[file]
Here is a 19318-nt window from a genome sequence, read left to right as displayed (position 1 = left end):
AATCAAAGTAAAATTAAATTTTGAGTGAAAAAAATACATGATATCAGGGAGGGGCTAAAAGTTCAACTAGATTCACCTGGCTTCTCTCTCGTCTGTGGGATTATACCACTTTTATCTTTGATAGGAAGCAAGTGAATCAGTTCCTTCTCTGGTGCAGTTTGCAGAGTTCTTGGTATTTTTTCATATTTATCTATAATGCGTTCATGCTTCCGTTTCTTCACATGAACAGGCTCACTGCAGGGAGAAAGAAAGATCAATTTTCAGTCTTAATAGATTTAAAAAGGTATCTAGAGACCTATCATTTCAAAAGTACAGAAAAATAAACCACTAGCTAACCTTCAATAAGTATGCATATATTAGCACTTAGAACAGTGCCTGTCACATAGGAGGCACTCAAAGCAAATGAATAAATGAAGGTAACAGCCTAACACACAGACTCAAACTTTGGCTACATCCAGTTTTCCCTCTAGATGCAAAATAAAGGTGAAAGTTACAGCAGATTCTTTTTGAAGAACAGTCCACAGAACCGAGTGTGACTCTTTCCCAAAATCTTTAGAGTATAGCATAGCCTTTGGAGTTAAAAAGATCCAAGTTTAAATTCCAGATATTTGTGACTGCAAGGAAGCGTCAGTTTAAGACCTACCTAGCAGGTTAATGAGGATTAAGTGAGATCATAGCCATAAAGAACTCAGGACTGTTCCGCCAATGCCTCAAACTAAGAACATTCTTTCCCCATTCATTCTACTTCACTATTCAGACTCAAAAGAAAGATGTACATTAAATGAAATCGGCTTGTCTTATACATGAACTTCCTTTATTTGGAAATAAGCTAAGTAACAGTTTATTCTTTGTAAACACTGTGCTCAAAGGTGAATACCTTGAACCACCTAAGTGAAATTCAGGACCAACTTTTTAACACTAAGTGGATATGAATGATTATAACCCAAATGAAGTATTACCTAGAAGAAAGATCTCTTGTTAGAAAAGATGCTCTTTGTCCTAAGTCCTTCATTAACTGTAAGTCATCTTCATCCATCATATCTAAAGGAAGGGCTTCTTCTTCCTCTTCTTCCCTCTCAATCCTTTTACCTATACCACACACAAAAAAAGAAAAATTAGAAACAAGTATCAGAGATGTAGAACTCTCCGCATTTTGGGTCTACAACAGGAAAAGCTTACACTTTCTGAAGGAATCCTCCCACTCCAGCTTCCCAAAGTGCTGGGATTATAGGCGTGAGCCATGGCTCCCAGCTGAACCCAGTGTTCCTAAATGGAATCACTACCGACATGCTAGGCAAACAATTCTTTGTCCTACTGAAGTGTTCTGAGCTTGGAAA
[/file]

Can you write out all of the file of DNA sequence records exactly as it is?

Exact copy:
Here is a 19318-nt window from a genome sequence, read left to right as displayed (position 1 = left end):
AATCAAAGTAAAATTAAATTTTGAGTGAAAAAAATACATGATATCAGGGAGGGGCTAAAAGTTCAACTAGATTCACCTGGCTTCTCTCTCGTCTGTGGGATTATACCACTTTTATCTTTGATAGGAAGCAAGTGAATCAGTTCCTTCTCTGGTGCAGTTTGCAGAGTTCTTGGTATTTTTTCATATTTATCTATAATGCGTTCATGCTTCCGTTTCTTCACATGAACAGGCTCACTGCAGGGAGAAAGAAAGATCAATTTTCAGTCTTAATAGATTTAAAAAGGTATCTAGAGACCTATCATTTCAAAAGTACAGAAAAATAAACCACTAGCTAACCTTCAATAAGTATGCATATATTAGCACTTAGAACAGTGCCTGTCACATAGGAGGCACTCAAAGCAAATGAATAAATGAAGGTAACAGCCTAACACACAGACTCAAACTTTGGCTACATCCAGTTTTCCCTCTAGATGCAAAATAAAGGTGAAAGTTACAGCAGATTCTTTTTGAAGAACAGTCCACAGAACCGAGTGTGACTCTTTCCCAAAATCTTTAGAGTATAGCATAGCCTTTGGAGTTAAAAAGATCCAAGTTTAAATTCCAGATATTTGTGACTGCAAGGAAGCGTCAGTTTAAGACCTACCTAGCAGGTTAATGAGGATTAAGTGAGATCATAGCCATAAAGAACTCAGGACTGTTCCGCCAATGCCTCAAACTAAGAACATTCTTTCCCCATTCATTCTACTTCACTATTCAGACTCAAAAGAAAGATGTACATTAAATGAAATCGGCTTGTCTTATACATGAACTTCCTTTATTTGGAAATAAGCTAAGTAACAGTTTATTCTTTGTAAACACTGTGCTCAAAGGTGAATACCTTGAACCACCTAAGTGAAATTCAGGACCAACTTTTTAACACTAAGTGGATATGAATGATTATAACCCAAATGAAGTATTACCTAGAAGAAAGATCTCTTGTTAGAAAAGATGCTCTTTGTCCTAAGTCCTTCATTAACTGTAAGTCATCTTCATCCATCATATCTAAAGGAAGGGCTTCTTCTTCCTCTTCTTCCCTCTCAATCCTTTTACCTATACCACACACAAAAAAAGAAAAATTAGAAACAAGTATCAGAGATGTAGAACTCTCCGCATTTTGGGTCTACAACAGGAAAAGCTTACACTTTCTGAAGGAATCCTCCCACTCCAGCTTCCCAAAGTGCTGGGATTATAGGCGTGAGCCATGGCTCCCAGCTGAACCCAGTGTTCCTAAATGGAATCACTACCGACATGCTAGGCAAACAATTCTTTGTCCTACTGAAGTGTTCTGAGCTTGGAAA